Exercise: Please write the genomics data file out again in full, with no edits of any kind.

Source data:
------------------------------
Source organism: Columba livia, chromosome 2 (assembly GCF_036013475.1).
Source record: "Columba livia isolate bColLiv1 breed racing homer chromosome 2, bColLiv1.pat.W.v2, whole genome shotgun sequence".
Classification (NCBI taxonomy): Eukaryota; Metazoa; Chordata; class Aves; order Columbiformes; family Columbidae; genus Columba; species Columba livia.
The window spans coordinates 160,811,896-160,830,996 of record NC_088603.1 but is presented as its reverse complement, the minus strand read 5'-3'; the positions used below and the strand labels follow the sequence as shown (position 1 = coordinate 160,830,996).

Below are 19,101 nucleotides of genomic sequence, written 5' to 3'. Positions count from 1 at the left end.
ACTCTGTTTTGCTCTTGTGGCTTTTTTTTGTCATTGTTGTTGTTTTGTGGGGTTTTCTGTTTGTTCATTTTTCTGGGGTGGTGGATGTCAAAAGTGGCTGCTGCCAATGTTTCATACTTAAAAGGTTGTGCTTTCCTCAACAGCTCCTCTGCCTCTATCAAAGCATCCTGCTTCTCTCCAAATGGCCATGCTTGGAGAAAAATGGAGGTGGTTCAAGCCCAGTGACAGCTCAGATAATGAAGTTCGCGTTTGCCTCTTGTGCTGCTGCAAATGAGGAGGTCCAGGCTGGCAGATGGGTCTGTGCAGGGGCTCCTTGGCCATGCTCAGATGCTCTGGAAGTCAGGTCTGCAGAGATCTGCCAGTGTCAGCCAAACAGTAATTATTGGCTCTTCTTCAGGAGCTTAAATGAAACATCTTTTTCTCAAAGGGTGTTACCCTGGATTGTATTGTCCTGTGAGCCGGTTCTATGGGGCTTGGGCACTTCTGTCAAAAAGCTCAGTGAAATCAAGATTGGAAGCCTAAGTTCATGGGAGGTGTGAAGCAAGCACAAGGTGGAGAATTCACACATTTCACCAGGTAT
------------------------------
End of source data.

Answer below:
Source organism: Columba livia, chromosome 2 (assembly GCF_036013475.1).
Source record: "Columba livia isolate bColLiv1 breed racing homer chromosome 2, bColLiv1.pat.W.v2, whole genome shotgun sequence".
Classification (NCBI taxonomy): Eukaryota; Metazoa; Chordata; class Aves; order Columbiformes; family Columbidae; genus Columba; species Columba livia.
The window spans coordinates 160,811,896-160,830,996 of record NC_088603.1 but is presented as its reverse complement, the minus strand read 5'-3'; the positions used below and the strand labels follow the sequence as shown (position 1 = coordinate 160,830,996).

Below are 19,101 nucleotides of genomic sequence, written 5' to 3'. Positions count from 1 at the left end.
ACTCTGTTTTGCTCTTGTGGCTTTTTTTTGTCATTGTTGTTGTTTTGTGGGGTTTTCTGTTTGTTCATTTTTCTGGGGTGGTGGATGTCAAAAGTGGCTGCTGCCAATGTTTCATACTTAAAAGGTTGTGCTTTCCTCAACAGCTCCTCTGCCTCTATCAAAGCATCCTGCTTCTCTCCAAATGGCCATGCTTGGAGAAAAATGGAGGTGGTTCAAGCCCAGTGACAGCTCAGATAATGAAGTTCGCGTTTGCCTCTTGTGCTGCTGCAAATGAGGAGGTCCAGGCTGGCAGATGGGTCTGTGCAGGGGCTCCTTGGCCATGCTCAGATGCTCTGGAAGTCAGGTCTGCAGAGATCTGCCAGTGTCAGCCAAACAGTAATTATTGGCTCTTCTTCAGGAGCTTAAATGAAACATCTTTTTCTCAAAGGGTGTTACCCTGGATTGTATTGTCCTGTGAGCCGGTTCTATGGGGCTTGGGCACTTCTGTCAAAAAGCTCAGTGAAATCAAGATTGGAAGCCTAAGTTCATGGGAGGTGTGAAGCAAGCACAAGGTGGAGAATTCACACATTTCACCAGGTAT